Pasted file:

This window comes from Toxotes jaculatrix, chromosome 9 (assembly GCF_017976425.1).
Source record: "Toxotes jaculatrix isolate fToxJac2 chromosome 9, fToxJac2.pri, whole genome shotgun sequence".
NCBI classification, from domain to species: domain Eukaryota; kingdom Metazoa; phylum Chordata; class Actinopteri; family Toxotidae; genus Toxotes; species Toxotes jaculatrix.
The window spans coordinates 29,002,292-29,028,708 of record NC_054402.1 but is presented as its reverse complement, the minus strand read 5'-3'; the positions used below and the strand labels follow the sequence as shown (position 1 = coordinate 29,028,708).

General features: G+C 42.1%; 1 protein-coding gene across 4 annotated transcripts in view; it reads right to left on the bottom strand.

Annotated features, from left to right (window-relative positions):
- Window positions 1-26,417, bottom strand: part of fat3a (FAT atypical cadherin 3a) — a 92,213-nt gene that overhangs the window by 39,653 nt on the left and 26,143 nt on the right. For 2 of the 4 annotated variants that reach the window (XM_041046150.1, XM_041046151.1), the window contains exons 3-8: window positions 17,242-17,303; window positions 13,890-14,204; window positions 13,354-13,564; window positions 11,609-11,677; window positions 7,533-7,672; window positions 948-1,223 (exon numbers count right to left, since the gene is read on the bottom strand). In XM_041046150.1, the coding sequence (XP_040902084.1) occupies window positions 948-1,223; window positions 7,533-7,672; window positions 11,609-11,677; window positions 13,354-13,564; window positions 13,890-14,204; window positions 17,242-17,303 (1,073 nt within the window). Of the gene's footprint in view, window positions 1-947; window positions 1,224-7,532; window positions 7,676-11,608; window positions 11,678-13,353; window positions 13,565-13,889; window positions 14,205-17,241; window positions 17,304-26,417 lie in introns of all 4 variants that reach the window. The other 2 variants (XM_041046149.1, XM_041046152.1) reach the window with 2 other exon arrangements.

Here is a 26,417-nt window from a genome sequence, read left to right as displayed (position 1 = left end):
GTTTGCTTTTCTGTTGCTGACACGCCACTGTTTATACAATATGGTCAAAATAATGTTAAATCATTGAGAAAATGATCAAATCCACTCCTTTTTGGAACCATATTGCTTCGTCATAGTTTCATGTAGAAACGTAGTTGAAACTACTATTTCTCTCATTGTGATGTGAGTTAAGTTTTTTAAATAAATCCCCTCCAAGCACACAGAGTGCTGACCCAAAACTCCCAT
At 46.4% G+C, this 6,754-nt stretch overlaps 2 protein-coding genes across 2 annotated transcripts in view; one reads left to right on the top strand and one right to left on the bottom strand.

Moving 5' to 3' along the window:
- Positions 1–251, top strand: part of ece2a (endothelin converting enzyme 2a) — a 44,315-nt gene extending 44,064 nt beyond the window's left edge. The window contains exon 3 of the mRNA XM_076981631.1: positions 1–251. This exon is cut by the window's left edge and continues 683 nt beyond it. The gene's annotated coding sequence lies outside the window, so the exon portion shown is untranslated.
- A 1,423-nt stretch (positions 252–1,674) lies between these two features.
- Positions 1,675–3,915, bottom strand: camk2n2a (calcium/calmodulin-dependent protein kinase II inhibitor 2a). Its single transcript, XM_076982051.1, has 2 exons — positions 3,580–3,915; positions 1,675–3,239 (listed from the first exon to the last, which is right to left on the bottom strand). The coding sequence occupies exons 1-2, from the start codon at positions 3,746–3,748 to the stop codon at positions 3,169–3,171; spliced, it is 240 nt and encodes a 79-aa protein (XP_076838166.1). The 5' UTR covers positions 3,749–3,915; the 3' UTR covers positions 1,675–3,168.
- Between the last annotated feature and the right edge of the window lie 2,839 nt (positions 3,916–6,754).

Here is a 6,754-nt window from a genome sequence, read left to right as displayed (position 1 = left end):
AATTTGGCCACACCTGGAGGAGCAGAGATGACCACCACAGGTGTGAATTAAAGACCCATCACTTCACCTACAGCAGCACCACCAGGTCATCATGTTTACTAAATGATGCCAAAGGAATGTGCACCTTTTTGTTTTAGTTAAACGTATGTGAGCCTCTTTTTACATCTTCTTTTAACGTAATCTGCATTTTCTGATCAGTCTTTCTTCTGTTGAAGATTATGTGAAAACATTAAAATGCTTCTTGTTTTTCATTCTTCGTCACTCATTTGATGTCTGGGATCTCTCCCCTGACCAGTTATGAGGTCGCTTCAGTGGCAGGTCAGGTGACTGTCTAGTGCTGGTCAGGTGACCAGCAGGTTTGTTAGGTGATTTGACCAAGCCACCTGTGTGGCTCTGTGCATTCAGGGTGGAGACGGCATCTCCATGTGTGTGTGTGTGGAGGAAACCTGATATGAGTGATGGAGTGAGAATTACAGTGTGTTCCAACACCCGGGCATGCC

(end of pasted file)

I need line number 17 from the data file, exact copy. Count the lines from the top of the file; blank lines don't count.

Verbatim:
AATTTGGCCACACCTGGAGGAGCAGAGATGACCACCACAGGTGTGAATTAAAGACCCATCACTTCACCTACAGCAGCACCACCAGGTCATCATGTTTACTAAATGATGCCAAAGGAATGTGCACCTTTTTGTTTTAGTTAAACGTATGTGAGCCTCTTTTTACATCTTCTTTTAACGTAATCTGCATTTTCTGATCAGTCTTTCTTCTGTTGAAGATTATGTGAAAACATTAAAATGCTTCTTGTTTTTCATTCTTCGTCACTCATTTGATGTCTGGGATCTCTCCCCTGACCAGTTATGAGGTCGCTTCAGTGGCAGGTCAGGTGACTGTCTAGTGCTGGTCAGGTGACCAGCAGGTTTGTTAGGTGATTTGACCAAGCCACCTGTGTGGCTCTGTGCATTCAGGGTGGAGACGGCATCTCCATGTGTGTGTGTGTGGAGGAAACCTGATATGAGTGATGGAGTGAGAATTACAGTGTGTTCCAACACCCGGGCATGCC